The Federal Energy Regulatory Commission has launched an inquiry into how to bring greater competition to markets for supply services that help keep the grid operating smoothly, and how to remove potential barriers to the expanded use of electric storage technologies.
Markets in some regions of the country are showing interest in supporting competition for supply services known as ancillary services that typically are offered by transmission providers to help keep the grid operating smoothly. There is concurrent growing interest in removing barriers to the use of energy storage resources, which may benefit consumers by offering multiple services to the grid. Storage technologies can operate in ways that resemble electricity production, transmission and distribution, and can provide a range of services from the discharge of power to supply load to ancillary services such as reactive power or frequency regulation.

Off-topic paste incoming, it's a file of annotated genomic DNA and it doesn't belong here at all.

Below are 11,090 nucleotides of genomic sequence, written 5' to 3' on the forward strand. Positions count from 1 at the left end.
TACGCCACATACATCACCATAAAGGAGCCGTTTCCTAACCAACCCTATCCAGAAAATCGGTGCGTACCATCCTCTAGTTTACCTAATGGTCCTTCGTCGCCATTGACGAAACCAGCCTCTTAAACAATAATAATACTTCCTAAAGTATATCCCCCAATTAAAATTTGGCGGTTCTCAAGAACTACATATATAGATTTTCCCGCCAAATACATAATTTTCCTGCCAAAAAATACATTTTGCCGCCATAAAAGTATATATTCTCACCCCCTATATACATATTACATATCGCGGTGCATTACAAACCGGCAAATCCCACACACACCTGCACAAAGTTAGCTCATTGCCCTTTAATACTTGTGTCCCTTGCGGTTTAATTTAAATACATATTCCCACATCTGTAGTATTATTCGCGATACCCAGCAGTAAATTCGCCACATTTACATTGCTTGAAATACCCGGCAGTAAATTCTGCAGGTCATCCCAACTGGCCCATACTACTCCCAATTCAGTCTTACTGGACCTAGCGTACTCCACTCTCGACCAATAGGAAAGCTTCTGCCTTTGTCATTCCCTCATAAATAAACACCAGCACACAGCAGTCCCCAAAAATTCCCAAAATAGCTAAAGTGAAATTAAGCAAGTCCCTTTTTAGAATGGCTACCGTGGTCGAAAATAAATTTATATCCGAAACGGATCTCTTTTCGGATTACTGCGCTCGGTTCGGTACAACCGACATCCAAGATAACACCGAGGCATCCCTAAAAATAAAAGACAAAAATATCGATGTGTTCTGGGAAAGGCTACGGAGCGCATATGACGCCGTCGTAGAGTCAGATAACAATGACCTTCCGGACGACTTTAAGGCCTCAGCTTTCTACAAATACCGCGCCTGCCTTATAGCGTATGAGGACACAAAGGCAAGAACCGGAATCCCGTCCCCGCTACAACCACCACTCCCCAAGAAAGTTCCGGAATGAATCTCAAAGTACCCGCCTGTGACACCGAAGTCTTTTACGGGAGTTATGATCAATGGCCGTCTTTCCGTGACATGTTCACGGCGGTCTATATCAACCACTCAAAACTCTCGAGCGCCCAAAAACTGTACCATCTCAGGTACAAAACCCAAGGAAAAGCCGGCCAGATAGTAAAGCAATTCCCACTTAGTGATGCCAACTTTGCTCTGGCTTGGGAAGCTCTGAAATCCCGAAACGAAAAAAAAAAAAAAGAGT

In today’s Notice of Inquiry (NOI), FERC focuses on a policy that requires certain competitive ancillary services providers to prove they lack market power before selling their services at market-based rates.
In response to a June 2010 staff inquiry, commenters argued that the restriction is unnecessary and serves as a barrier to the use of storage technologies to provide ancillary services. Recognizing the concerns that some sellers have about being unable to conduct formal market power studies, the NOI requests comment on how to modify the restriction for all nontraditional providers of ancillary services, not just those using storage technologies, while ensuring just and reasonable rates.
The NOI also asks whether FERC should revise its accounting and reporting requirements. Current procedures do not specifically provide for the accounting of costs related to new energy storage resources and operations, nor do they clearly indicate how best to classify storage technologies that can provide a range of services to the grid. With this uncertainty, it may be difficult for owners of these technologies to meet reporting requirements. That in turn would make it difficult for regulators to determine costs and establish appropriate rates for these resources.